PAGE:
Two summits in a row, those of the G7 and NATO, show that the West is deploying all its weapons – military, political, economic – to maintain the dominance it is losing in a world that is becoming increasingly multipolar, as evidenced by the growing development of the BRICS: the economic organization that brings together Brazil, Russia, India, China, South Africa, which Iran, Argentina and other countries want to join.
In Ukraine, while the G7 provides Kiev with $30 billion, NATO provides it with increasing amounts of weapons against Russia. NATO’s role is not just that, however: Pentagon officials, interviewed by the New York Times, confirm for the first time, with precise facts, that the command and management of military operations in Ukraine are in the hands of the Pentagon and NATO.
The NATO Summit approved the new Strategic Concept, which calls Russia “the most significant threat to Allied security” and states that “strategic competition is increasing around the world.” In the new Strategic Concept, NATO speaks explicitly about China for the first time, declaring that “China’s coercive policies challenge our interests, our security and our values.”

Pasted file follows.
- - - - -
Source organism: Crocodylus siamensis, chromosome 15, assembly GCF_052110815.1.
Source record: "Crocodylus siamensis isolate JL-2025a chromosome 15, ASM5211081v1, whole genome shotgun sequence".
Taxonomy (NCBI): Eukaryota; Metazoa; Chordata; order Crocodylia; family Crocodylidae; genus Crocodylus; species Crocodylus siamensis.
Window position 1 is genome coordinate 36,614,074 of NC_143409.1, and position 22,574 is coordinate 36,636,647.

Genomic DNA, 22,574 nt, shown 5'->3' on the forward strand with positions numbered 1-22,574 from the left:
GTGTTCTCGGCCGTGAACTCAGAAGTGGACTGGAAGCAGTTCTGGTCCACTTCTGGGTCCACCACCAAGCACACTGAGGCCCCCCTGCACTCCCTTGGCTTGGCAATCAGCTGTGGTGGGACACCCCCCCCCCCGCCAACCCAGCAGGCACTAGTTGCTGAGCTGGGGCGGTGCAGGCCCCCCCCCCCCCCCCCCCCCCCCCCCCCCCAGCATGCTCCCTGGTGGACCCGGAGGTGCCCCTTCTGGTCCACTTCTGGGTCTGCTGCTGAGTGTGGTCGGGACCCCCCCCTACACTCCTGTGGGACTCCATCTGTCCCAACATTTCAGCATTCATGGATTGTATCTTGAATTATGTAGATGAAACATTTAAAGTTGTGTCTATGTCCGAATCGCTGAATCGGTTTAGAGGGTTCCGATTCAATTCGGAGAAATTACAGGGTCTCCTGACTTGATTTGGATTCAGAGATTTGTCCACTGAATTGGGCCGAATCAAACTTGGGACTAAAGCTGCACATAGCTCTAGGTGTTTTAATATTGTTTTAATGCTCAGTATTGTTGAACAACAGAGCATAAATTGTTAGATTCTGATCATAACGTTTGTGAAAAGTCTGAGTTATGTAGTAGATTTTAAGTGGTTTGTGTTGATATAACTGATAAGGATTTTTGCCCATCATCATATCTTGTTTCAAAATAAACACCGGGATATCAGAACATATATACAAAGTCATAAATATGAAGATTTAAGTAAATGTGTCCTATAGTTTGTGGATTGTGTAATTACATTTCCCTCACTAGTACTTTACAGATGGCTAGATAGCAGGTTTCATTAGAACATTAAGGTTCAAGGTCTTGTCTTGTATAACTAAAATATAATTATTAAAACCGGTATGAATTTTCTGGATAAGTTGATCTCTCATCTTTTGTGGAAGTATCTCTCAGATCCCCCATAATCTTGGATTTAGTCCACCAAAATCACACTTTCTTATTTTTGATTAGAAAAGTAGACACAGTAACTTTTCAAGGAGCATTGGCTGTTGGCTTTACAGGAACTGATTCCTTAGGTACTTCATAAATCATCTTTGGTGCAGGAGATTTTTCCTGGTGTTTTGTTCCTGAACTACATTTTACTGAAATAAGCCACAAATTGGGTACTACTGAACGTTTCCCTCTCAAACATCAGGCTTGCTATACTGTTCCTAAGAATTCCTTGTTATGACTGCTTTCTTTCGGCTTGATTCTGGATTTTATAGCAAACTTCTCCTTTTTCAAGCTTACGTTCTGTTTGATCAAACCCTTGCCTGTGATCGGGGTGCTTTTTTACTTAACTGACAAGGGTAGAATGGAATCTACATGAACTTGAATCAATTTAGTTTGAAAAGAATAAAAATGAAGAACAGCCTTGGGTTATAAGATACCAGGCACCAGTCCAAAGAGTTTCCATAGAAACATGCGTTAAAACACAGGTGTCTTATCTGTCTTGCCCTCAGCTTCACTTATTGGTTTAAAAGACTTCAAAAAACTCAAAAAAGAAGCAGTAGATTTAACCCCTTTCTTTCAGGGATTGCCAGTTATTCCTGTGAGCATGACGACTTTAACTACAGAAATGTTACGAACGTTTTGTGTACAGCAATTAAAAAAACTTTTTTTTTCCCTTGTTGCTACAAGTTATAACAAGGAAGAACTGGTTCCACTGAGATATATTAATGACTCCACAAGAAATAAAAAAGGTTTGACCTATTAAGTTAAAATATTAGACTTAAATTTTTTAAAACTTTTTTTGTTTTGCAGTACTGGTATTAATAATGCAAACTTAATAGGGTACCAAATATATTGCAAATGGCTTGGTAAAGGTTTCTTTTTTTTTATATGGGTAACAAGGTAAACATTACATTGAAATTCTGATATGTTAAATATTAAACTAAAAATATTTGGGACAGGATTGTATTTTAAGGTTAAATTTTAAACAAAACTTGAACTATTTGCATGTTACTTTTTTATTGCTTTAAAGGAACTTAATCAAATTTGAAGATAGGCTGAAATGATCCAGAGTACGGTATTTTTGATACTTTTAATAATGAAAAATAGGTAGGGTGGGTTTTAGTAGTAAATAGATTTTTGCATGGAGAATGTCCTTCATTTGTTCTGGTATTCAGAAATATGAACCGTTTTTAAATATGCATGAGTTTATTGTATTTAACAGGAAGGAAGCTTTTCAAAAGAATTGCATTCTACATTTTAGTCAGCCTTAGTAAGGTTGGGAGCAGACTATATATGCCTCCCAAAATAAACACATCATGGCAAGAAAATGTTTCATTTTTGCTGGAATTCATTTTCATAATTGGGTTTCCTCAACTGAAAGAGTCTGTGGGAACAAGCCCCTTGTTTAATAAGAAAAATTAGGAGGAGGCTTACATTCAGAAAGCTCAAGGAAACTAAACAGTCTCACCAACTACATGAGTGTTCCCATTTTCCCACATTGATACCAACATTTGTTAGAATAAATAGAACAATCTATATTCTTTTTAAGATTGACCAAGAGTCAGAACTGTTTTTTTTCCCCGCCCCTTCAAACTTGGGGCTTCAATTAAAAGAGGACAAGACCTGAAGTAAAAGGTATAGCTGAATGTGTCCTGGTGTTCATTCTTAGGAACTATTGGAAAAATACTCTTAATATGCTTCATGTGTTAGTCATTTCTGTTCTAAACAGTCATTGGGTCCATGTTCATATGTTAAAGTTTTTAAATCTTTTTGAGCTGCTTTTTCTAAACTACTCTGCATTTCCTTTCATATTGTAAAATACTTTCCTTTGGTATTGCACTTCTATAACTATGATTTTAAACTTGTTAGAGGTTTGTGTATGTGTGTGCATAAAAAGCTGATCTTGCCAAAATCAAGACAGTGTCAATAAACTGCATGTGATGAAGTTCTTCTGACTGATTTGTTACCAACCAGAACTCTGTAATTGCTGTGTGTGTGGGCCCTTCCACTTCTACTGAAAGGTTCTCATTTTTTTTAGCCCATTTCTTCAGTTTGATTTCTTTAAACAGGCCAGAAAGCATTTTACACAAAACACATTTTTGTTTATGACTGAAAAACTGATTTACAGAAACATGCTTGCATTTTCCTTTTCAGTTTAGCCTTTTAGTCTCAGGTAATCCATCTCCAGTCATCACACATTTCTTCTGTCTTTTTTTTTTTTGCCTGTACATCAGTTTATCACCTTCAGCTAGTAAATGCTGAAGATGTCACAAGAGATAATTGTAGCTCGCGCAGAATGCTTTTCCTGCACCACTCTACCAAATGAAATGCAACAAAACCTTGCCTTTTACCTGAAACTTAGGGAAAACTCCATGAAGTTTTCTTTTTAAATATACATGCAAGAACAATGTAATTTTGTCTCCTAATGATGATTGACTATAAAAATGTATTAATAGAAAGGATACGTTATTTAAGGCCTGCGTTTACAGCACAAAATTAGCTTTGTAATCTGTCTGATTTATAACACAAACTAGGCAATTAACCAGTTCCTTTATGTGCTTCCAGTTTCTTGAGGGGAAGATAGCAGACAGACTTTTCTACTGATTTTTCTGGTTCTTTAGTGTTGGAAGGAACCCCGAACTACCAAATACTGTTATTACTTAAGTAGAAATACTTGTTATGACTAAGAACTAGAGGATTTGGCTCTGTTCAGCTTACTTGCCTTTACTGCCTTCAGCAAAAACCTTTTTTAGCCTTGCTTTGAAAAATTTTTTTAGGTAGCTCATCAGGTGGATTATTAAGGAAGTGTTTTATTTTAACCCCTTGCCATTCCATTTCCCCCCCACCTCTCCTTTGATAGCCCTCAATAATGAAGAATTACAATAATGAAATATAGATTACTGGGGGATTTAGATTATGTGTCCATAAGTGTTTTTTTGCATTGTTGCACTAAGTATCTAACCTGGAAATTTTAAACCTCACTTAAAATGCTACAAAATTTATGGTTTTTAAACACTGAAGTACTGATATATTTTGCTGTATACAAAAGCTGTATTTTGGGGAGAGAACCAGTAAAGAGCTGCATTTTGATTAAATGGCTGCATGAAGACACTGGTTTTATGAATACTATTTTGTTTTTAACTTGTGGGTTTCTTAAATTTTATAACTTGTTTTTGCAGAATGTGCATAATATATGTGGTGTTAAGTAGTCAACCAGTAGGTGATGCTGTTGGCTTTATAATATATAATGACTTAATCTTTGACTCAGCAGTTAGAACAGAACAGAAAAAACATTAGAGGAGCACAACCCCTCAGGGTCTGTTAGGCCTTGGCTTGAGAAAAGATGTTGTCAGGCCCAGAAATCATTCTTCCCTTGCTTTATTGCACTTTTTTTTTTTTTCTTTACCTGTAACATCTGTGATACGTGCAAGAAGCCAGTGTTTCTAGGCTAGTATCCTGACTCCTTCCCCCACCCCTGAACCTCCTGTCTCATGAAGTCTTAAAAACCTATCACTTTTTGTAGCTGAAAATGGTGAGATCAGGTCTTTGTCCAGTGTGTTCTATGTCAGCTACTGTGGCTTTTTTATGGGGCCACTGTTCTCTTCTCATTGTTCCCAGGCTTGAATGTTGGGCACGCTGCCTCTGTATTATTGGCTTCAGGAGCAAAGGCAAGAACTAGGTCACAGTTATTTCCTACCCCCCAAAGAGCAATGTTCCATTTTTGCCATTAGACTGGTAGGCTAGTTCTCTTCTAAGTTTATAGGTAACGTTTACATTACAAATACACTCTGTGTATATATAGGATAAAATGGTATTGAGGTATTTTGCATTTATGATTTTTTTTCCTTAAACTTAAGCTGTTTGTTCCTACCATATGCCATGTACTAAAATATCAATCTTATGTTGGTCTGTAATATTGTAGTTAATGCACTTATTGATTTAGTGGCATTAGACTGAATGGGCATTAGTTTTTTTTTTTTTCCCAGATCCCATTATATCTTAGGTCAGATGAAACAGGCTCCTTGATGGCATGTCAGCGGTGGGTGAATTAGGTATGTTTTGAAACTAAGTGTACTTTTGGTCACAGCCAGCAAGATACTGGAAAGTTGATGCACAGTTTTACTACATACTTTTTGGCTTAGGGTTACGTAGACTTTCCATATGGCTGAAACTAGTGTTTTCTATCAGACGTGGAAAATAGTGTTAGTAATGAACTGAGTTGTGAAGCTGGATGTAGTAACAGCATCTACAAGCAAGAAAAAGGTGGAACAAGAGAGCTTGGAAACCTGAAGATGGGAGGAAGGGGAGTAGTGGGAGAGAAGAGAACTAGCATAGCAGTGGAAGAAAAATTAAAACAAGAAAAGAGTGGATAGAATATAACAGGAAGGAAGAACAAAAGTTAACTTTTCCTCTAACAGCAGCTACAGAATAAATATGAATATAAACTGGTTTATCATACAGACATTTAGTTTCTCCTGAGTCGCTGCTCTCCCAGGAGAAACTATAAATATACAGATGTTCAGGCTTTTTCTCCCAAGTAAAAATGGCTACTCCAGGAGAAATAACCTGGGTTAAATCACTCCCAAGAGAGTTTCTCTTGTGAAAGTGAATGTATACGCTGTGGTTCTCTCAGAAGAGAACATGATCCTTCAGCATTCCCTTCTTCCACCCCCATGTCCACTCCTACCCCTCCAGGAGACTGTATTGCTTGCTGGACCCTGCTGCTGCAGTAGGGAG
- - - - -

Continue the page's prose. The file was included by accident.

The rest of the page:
We are facing a single strategy of war that the West implements from Europe to East Asia. While in Europe NATO under U.S. command expands from 30 to 32 countries, including Sweden and Finland, even closer to Russia, in Asia and the Pacific the U.S. military deployment grows, supported mainly by Australia and Japan. The world’s largest naval exercise under U.S. command is taking place in the Pacific against China.
All this costs money and we are always the ones paying for it. According to official NATO data, Italian military spending rises to about 29 billion euros in 2022, equivalent to 80 million euros per day. The sharpest increase occurred during the lockdown period: from 21 billion in 2019 it rose to over 26 billion in 2020 and over 28 billion in 2021. NATO, however, warns, “Doing more will cost more.”